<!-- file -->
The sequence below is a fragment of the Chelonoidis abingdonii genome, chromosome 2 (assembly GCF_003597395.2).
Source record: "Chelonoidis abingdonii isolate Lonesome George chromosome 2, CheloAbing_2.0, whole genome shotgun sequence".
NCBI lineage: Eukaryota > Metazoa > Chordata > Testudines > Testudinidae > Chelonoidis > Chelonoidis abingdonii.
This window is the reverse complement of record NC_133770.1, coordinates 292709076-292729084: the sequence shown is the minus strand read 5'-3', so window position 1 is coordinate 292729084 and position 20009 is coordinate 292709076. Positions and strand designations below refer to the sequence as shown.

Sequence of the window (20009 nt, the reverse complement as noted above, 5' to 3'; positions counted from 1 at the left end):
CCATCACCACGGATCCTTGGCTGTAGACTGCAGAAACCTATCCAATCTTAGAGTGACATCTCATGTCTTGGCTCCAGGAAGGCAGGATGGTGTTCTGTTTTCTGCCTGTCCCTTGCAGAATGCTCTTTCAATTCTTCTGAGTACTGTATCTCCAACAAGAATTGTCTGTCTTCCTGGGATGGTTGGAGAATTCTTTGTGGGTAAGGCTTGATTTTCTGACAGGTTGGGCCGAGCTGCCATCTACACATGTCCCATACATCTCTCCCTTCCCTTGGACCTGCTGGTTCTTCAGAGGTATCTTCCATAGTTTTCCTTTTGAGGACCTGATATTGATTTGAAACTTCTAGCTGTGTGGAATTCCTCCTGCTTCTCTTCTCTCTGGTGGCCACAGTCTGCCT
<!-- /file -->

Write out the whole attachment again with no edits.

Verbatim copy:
The sequence below is a fragment of the Chelonoidis abingdonii genome, chromosome 2 (assembly GCF_003597395.2).
Source record: "Chelonoidis abingdonii isolate Lonesome George chromosome 2, CheloAbing_2.0, whole genome shotgun sequence".
NCBI lineage: Eukaryota > Metazoa > Chordata > Testudines > Testudinidae > Chelonoidis > Chelonoidis abingdonii.
This window is the reverse complement of record NC_133770.1, coordinates 292709076-292729084: the sequence shown is the minus strand read 5'-3', so window position 1 is coordinate 292729084 and position 20009 is coordinate 292709076. Positions and strand designations below refer to the sequence as shown.

Sequence of the window (20009 nt, the reverse complement as noted above, 5' to 3'; positions counted from 1 at the left end):
CCATCACCACGGATCCTTGGCTGTAGACTGCAGAAACCTATCCAATCTTAGAGTGACATCTCATGTCTTGGCTCCAGGAAGGCAGGATGGTGTTCTGTTTTCTGCCTGTCCCTTGCAGAATGCTCTTTCAATTCTTCTGAGTACTGTATCTCCAACAAGAATTGTCTGTCTTCCTGGGATGGTTGGAGAATTCTTTGTGGGTAAGGCTTGATTTTCTGACAGGTTGGGCCGAGCTGCCATCTACACATGTCCCATACATCTCTCCCTTCCCTTGGACCTGCTGGTTCTTCAGAGGTATCTTCCATAGTTTTCCTTTTGAGGACCTGATATTGATTTGAAACTTCTAGCTGTGTGGAATTCCTCCTGCTTCTCTTCTCTCTGGTGGCCACAGTCTGCCT